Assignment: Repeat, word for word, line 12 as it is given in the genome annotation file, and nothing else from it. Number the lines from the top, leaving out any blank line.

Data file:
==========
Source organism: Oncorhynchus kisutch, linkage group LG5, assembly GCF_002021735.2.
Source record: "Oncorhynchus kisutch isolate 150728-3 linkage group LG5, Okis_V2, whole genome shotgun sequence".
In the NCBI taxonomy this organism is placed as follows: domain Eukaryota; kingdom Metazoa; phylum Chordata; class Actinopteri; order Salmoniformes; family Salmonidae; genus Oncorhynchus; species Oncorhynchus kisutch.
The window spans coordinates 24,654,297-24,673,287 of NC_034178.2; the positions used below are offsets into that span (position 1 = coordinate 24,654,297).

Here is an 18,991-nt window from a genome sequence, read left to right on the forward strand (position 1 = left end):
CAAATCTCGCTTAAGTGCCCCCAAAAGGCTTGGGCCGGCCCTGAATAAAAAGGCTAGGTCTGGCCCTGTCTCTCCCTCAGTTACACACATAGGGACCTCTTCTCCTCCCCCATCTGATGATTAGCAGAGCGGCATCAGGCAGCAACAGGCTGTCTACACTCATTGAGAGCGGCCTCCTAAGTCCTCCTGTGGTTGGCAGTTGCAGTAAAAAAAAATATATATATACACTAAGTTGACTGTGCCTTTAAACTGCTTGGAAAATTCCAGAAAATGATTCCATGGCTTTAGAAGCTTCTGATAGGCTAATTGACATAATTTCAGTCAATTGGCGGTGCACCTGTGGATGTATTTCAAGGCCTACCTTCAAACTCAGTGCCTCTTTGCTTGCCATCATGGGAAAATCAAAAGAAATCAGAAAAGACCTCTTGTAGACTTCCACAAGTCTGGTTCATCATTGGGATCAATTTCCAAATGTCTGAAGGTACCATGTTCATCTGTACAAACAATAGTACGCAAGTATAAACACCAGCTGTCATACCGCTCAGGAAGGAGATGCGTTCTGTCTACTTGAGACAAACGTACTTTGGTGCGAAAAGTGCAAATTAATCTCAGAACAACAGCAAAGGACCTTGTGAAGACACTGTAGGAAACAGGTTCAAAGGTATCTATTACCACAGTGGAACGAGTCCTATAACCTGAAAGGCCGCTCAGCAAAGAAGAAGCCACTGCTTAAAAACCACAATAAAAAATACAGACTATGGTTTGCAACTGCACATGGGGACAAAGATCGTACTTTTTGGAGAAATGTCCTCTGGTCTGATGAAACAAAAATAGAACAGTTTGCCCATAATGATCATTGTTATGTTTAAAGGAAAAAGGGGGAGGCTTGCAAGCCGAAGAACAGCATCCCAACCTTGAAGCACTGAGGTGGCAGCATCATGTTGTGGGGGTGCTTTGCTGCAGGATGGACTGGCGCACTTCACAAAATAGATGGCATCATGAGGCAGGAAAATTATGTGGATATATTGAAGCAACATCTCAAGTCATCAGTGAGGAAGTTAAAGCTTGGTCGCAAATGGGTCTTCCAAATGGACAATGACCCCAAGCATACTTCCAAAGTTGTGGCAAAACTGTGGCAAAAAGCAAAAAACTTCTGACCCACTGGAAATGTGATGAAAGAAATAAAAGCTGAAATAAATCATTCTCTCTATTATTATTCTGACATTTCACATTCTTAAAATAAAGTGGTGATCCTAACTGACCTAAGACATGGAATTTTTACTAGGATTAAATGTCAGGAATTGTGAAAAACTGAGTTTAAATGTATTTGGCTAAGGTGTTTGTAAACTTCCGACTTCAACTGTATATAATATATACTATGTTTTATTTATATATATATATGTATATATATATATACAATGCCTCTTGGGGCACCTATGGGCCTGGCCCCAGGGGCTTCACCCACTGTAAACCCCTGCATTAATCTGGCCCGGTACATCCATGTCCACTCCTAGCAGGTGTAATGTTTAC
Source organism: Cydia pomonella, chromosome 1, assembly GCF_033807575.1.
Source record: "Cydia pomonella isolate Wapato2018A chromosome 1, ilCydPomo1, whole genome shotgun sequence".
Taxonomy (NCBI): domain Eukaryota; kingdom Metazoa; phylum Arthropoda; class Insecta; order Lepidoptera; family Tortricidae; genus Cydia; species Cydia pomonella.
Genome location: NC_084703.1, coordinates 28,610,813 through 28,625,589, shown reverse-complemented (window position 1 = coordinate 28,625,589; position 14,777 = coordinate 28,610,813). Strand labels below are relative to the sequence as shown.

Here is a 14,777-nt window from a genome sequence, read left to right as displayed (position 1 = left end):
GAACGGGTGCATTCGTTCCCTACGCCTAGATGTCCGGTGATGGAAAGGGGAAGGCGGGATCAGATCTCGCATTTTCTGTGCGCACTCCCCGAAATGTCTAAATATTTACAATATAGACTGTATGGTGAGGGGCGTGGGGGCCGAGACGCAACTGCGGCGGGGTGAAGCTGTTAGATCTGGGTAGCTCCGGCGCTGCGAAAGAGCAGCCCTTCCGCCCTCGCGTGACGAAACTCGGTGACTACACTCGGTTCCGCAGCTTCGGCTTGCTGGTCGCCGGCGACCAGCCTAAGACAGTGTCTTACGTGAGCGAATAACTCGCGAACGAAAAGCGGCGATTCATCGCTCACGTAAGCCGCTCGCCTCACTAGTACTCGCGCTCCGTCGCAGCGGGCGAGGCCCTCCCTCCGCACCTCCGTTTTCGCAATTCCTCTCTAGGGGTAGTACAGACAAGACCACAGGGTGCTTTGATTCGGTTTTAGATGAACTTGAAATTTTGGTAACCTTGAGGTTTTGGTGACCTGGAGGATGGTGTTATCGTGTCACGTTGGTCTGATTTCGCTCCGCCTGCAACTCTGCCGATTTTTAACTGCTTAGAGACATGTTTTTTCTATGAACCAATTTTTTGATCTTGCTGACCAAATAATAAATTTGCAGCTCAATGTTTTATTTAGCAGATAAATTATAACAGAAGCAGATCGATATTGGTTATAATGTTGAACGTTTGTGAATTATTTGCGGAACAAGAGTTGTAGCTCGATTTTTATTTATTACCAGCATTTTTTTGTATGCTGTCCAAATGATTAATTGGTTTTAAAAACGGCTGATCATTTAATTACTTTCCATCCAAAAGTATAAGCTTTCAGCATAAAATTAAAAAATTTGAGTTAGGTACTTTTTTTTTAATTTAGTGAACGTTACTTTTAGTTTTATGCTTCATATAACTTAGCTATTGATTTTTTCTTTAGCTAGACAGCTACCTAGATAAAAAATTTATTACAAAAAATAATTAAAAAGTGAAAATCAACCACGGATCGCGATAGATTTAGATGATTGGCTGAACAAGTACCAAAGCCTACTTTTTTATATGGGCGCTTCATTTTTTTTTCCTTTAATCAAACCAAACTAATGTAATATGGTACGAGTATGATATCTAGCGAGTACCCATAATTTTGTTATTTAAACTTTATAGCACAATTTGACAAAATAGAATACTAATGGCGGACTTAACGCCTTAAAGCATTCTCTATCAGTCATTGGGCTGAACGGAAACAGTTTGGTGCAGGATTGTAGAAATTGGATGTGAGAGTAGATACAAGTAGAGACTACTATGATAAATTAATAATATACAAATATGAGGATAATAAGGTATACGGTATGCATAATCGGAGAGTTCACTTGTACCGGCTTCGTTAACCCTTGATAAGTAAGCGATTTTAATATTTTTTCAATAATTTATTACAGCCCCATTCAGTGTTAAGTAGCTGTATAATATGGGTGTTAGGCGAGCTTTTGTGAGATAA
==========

GAACGGGTGCATTCGTTCCCTACGCCTAGATGTCCGGTGATGGAAAGGGGAAGGCGGGATCAGATCTCGCATTTTCTGTGCGCACTCCCCGAAATGTCTAAATATTTACAATATAGACTGTATGGTGAGGGGCGTGGGGGCCGAGACGCAACTGCGGCGGGGTGAAGCTGTTAGATCTGGGTAGCTCCGGCGCTGCGAAAGAGCAGCCCTTCCGCCCTCGCGTGACGAAACTCGGTGACTACACTCGGTTCCGCAGCTTCGGCTTGCTGGTCGCCGGCGACCAGCCTAAGACAGTGTCTTACGTGAGCGAATAACTCGCGAACGAAAAGCGGCGATTCATCGCTCACGTAAGCCGCTCGCCTCACTAGTACTCGCGCTCCGTCGCAGCGGGCGAGGCCCTCCCTCCGCACCTCCGTTTTCGCAATTCCTCTCTAGGGGTAGTACAGACAAGACCACAGGGTGCTTTGATTCGGTTTTAGATGAACTTGAAATTTTGGTAACCTTGAGGTTTTGGTGACCTGGAGGATGGTGTTATCGTGTCACGTTGGTCTGATTTCGCTCCGCCTGCAACTCTGCCGATTTTTAACTGCTTAGAGACATGTTTTTTCTATGAACCAATTTTTTGATCTTGCTGACCAAATAATAAATTTGCAGCTCAATGTTTTATTTAGCAGATAAATTATAACAGAAGCAGATCGATATTGGTTATAATGTTGAACGTTTGTGAATTATTTGCGGAACAAGAGTTGTAGCTCGATTTTTATTTATTACCAGCATTTTTTTGTATGCTGTCCAAATGATTAATTGGTTTTAAAAACGGCTGATCATTTAATTACTTTCCATCCAAAAGTATAAGCTTTCAGCATAAAATTAAAAAATTTGAGTTAGGTACTTTTTTTTTAATTTAGTGAACGTTACTTTTAGTTTTATGCTTCATATAACTTAGCTATTGATTTTTTCTTTAGCTAGACAGCTACCTAGATAAAAAATTTATTACAAAAAATAATTAAAAAGTGAAAATCAACCACGGATCGCGATAGATTTAGATGATTGGCTGAACAAGTACCAAAGCCTACTTTTTTATATGGGCGCTTCATTTTTTTTTCCTTTAATCAAACCAAACTAATGTAATATGGTACGAGTATGATATCTAGCGAGTACCCATAATTTTGTTATTTAAACTTTATAGCACAATTTGACAAAATAGAATACTAATGGCGGACTTAACGCCTTAAAGCATTCTCTATCAGTCATTGGGCTGAACGGAAACAGTTTGGTGCAGGATTGTAGAAATTGGATGTGAGAGTAGATACAAGTAGAGACTACTATGATAAATTAATAATATACAAATATGAGGATAATAAGGTATACGGTATGCATAATCGGAGAGTTCACTTGTACCGGCTTCGTTAACCCTTGATAAGTAAGCGATTTTAATATTTTTTCAATAATTTATTACAGCCCCATTCAGTGTTAAGTAGCTGTATAATATGGGTGTTAGGCGAGCTTTTGTGAGATAA